I absolutely love connecting with other small businesses and women working on diversity and inclusion. Just before Christmas, I had a chat with the kind, bright and amazing Melinda Martin. She specializes in how to make brands more inclusive. One of the questions I asked her was how I could make my illustrations but also website more accessible and therefore inclusive. Her answers were such an eyeopener yet so simple that I wanted to share them with you all. Thanks again, Melinda!

1. Color contrast

The contrast between colors is essential for readability. It's good to think about choosing text and background colors that provide enough contrast. When the text and background colors are too similar, the reader might not be able to read it as the colors blur into each other. For your next project, your website or poster design, choose complementary colors. One of my favorite tools to use is Adobe Color, which shows you which colors pass the accessibility test. 

This image has very poor contrast.

2. Font size

You can play around with the font size. Too small and no one will be able to read it, too big and it will look off on different devices. A good rule of thumb is 14pt. In addition, you can check the thickness of your font. When it's too thin it made fade away, therefore bold letters work better. 

choose your font size carefully

3. Font type

Font type is one of the more difficult ones as font type can make or break a mood you're trying to create in your design. Cursive font types are very delicate, classy, and playful but they can be very difficult to read. Block letters, or capital letters, are bold and make quite a statement but are a lot easier to read. In the end, what matters is that you are aware of the effects and impact of the choice you make.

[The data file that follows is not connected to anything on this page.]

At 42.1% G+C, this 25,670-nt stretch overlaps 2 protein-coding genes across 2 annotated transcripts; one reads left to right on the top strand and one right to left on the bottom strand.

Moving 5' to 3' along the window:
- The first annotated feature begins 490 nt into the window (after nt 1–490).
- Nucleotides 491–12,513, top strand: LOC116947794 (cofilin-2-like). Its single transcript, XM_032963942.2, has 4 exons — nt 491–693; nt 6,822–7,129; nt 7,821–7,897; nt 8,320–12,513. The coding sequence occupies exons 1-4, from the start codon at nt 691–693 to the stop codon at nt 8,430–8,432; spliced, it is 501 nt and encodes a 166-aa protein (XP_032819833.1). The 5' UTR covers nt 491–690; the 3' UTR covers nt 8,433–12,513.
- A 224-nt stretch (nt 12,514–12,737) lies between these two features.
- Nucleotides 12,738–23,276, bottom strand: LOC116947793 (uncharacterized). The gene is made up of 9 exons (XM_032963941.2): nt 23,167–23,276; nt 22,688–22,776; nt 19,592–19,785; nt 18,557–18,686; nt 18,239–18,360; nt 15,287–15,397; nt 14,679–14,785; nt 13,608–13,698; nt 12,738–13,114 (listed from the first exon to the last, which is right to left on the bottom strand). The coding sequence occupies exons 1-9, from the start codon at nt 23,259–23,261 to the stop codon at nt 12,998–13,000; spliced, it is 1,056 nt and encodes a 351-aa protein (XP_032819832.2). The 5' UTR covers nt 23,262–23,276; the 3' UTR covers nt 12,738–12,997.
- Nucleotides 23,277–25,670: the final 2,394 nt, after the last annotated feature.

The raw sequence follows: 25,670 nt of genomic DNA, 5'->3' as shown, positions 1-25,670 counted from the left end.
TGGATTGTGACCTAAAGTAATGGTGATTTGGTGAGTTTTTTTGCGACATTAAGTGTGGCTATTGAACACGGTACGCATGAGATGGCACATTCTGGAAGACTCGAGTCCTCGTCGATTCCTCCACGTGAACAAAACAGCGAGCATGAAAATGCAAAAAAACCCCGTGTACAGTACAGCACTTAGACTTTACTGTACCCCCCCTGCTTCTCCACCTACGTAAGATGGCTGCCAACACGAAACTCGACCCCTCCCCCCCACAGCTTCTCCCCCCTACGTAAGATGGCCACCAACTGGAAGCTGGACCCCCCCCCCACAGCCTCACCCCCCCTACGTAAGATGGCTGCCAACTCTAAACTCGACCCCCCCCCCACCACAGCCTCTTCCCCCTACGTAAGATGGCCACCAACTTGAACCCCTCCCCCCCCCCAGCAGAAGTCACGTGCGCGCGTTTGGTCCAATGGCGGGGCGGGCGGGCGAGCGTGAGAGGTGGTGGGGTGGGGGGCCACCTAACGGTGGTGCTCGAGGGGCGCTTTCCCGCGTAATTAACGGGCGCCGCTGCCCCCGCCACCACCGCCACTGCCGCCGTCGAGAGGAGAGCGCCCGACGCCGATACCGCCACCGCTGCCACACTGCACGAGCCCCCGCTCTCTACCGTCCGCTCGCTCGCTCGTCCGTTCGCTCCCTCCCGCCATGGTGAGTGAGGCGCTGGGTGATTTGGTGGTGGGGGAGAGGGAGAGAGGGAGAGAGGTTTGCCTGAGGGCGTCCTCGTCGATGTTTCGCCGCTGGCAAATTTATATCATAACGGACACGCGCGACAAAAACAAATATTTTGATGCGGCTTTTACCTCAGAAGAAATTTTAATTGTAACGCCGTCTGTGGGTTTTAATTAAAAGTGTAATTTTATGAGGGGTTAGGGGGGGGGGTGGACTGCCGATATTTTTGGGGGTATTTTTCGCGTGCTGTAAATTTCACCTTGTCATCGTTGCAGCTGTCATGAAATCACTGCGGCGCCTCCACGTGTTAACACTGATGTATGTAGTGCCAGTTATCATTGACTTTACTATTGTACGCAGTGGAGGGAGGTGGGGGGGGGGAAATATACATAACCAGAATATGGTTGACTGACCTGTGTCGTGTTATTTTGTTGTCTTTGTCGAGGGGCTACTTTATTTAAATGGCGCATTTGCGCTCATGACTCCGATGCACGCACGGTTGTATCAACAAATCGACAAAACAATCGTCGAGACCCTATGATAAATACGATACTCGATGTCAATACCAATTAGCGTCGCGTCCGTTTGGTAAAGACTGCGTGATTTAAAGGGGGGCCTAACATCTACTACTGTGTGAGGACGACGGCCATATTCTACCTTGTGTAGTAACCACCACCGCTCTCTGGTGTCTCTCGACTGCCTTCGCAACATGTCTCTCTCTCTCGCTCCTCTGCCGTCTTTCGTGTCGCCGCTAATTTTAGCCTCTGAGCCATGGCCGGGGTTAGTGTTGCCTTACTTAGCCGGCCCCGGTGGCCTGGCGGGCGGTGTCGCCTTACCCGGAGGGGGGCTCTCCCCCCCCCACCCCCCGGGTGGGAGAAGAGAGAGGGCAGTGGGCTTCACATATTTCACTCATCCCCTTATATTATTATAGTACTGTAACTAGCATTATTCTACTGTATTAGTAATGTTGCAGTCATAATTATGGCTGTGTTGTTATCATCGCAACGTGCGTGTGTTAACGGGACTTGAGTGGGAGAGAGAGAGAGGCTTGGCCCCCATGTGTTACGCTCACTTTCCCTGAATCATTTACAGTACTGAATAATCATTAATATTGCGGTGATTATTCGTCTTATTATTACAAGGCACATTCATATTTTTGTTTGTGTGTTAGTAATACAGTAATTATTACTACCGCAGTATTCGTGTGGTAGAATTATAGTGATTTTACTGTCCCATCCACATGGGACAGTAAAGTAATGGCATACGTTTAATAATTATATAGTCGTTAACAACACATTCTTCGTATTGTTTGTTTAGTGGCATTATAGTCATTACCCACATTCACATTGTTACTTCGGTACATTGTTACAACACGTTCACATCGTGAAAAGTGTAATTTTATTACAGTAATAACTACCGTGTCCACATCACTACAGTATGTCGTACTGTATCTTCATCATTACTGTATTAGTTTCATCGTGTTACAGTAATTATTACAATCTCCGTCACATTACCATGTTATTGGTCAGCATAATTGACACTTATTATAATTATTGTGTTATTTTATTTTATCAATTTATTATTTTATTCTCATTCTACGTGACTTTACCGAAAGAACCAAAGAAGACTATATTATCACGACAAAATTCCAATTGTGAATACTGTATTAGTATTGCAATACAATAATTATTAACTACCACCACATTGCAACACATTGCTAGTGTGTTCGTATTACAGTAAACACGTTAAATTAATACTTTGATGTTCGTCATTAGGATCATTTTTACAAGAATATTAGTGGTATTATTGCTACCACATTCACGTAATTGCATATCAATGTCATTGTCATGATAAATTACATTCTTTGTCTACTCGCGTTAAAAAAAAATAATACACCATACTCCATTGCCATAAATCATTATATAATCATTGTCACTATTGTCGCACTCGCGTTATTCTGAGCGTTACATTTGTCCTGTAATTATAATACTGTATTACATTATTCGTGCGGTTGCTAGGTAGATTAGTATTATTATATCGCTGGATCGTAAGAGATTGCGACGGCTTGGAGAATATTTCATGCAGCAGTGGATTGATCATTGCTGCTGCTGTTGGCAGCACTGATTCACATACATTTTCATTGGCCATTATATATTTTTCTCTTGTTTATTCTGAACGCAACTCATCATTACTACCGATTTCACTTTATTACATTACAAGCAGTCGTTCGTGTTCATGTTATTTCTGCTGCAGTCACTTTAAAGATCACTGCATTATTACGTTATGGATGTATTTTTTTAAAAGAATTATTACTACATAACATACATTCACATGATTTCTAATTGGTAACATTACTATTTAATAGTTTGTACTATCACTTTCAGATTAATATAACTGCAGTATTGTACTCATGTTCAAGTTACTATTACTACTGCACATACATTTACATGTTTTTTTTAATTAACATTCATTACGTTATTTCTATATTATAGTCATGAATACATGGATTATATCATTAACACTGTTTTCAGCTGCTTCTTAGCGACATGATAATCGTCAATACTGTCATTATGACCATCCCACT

Font type influences your designs accessibility 

Bonus #1: Language

Have you ever gotten a letter from your government and were overwhelmed by the wordy language? If you make written content like blog posts or captions on Instagram, try being aware of your word choice. Picking your word choice carefully, allow people with low literacy to also enjoy your work! Win-win! 

Bonus #2: Use alt-text or image description

Have you seen people posting image descriptions in their captions on social media platforms lately? People with vision impairments such as low vision and blindness may use screen readers in order to access the internet, or just have trouble distinguishing images. Screen readers will read the alt text out loud, as well as image descriptions, depending on what settings the user has enabled. By adding alt text and image descriptions, barriers are lifted and more people can access your content. 

Disclaimer: None of the content in this blogpost is sponsored. I only mention people, brands and tools that I personally use, support. and have experience with. My intention of being so transparent is to bundle knowledge, make information accessible and inspire others to explore what works for them.

December 31, 2022 — Rani Temmink